It is a sad day. Our hearts go out to our brothers and sisters in Pittsburgh who have suffered the terrorist attack. And our hearts go out to those who in Eretz Yisroel who have suffered terrorist attacks, missile strikes and fire attacks from Gaza. May the Almighty comfort them and all of the Jewish people. Let us keep them in our thoughts and our prayers!

 

GOOD MORNING!  A young religious man, Shmuel, lived with his wife and children in an apartment in a poor section of Jerusalem. One day a non-religious brash, bullying hoodlum, Moshe, moved into his building with his wife and family. When Shmuel realized how quick to anger and how violent Moshe was, he called together his kids. "Listen up. If you love your father and don't want to be orphans, then you always play nicely with Moshe's children and NEVER ever, ever get into an argument or fight with them!"

Every Shabbat Shmuel would send a pot of cholent (a hot dish with meat, potatoes and beans) to Moshe's family. After six months Moshe asked Shmuel if he could bring his family to eat with Shmuel's family on Shabbat eve. Scared to say no, but quivering at what might happen, Shmuel said, "Sure!" Moshe and his wife came with the children who were clean, dressed nicely for the occasion and well-behaved.

A few weeks later Moshe asks Shmuel, "Would it be OK if I came to synagogue with you? It's been a long time since I was in a synagogue. When they got there Moshe asked Shmuel to show him where they were in the siddur (prayer book) during the service. Shmuel taught Moshe the siddur and soon Moshe and his family were regularly coming to services.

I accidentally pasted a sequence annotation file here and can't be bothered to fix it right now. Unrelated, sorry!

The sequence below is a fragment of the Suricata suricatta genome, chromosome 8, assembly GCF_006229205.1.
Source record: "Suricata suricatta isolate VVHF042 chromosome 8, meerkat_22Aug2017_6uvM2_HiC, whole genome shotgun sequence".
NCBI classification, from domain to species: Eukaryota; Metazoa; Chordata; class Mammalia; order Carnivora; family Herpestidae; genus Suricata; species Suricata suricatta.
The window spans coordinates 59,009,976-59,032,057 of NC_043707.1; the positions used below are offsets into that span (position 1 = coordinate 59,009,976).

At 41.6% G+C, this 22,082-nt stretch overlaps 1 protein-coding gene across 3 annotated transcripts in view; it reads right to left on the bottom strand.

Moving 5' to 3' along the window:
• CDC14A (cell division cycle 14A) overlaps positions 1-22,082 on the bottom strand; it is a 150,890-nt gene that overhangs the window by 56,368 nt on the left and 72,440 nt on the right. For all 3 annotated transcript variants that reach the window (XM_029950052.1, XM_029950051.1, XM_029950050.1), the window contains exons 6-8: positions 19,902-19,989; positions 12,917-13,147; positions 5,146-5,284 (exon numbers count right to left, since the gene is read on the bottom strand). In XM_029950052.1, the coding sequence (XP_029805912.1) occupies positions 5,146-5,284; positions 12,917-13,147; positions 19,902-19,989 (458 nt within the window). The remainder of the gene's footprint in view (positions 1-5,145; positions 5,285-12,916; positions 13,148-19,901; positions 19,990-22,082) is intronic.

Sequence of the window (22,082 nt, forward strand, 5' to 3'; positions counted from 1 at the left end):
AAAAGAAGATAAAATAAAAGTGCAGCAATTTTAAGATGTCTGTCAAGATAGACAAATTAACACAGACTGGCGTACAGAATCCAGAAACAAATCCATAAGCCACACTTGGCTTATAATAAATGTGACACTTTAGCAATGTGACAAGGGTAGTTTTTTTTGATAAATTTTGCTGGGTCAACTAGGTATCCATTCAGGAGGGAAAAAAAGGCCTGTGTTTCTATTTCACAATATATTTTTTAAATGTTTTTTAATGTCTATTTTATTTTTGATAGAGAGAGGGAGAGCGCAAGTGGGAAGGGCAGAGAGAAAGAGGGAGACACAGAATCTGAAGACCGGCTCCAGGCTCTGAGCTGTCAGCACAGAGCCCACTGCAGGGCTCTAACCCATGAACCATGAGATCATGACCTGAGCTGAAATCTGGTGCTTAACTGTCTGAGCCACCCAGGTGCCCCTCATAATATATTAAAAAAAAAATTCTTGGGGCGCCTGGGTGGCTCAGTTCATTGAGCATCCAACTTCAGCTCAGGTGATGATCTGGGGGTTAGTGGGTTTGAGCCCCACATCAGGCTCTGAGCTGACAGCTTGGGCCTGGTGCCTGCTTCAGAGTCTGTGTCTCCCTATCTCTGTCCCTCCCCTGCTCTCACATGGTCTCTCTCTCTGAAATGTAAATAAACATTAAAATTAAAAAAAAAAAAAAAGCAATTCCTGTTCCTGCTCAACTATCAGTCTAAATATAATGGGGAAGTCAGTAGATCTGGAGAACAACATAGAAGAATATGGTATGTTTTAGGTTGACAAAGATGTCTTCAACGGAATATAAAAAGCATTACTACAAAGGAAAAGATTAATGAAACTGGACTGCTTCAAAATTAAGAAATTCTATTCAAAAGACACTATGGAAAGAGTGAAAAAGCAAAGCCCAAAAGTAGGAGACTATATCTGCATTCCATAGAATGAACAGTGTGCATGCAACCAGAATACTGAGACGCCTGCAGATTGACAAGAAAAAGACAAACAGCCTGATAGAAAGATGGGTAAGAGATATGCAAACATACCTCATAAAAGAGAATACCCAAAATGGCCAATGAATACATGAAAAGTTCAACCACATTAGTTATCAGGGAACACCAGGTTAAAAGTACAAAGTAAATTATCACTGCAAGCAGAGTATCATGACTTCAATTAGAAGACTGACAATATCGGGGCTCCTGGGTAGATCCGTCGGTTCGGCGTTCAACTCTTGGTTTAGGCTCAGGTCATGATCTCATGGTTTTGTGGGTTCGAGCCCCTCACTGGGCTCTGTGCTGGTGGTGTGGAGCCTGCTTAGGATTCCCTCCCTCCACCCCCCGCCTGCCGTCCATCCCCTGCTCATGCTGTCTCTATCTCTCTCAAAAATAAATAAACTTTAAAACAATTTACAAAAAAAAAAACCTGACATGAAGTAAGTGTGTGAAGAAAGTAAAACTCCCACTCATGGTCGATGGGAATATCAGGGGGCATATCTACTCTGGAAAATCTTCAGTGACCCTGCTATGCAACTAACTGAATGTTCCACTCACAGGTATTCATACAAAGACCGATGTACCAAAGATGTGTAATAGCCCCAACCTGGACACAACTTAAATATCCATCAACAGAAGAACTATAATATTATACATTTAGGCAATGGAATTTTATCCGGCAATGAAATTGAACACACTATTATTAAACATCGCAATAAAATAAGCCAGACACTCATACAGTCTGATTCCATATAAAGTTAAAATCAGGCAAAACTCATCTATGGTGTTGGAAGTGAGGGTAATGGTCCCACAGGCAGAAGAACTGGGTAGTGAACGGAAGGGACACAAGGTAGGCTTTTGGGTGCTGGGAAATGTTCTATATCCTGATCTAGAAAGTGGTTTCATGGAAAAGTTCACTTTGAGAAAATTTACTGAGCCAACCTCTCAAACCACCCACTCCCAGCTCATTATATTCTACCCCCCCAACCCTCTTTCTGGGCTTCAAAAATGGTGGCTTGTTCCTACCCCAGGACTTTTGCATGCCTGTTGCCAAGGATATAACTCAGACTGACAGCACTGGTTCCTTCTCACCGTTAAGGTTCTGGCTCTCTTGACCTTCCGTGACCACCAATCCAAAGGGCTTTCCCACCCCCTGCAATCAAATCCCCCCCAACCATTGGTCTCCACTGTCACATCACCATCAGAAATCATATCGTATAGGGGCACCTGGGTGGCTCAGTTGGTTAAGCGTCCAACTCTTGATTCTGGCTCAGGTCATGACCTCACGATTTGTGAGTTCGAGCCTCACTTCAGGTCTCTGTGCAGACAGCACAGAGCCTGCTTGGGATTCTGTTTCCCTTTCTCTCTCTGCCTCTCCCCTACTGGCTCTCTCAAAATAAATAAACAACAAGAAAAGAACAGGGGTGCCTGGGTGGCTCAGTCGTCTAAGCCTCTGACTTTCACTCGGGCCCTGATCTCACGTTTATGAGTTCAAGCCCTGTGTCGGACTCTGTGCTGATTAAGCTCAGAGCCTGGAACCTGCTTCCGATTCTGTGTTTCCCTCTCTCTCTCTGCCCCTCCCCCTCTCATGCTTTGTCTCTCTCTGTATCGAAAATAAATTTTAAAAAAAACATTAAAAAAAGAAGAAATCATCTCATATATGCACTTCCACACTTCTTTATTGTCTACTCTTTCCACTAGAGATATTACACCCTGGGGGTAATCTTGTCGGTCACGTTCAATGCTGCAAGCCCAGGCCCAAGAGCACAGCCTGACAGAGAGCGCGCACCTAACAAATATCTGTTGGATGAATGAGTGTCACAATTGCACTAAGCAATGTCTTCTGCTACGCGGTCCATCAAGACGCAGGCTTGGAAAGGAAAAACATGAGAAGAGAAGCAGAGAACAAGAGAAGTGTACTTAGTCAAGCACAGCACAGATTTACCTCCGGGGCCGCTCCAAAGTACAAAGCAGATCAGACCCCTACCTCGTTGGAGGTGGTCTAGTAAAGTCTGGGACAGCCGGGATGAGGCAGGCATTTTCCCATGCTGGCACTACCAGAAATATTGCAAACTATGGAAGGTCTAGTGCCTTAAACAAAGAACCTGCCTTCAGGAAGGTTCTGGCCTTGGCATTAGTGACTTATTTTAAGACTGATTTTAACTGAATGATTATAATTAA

After several more months Moshe koshered his home and started sending his kids to a religious school. Right before Yom Kippur Moshe knocked on Shmuel's door and asked to come in. With tears in his eyes he says, "How can I thank you? Without you I'd still be living the wild and violent life I used to lead. You've saved my life!" And then he threw his arms around Shmuel and gave him a big hug.

Shmuel later told a friend, "Look at what happened! He thanked me for saving his life -- and all I wanted to do was to save MY life!"

When the Jewish people stood at Mt. Sinai and accepted the Torah from the Almighty, part of our covenant with the Almighty is that we are responsible for each other -- to help each other with our needs, to help each other improve, especially with our connection to the Almighty, the Torah and the Jewish people.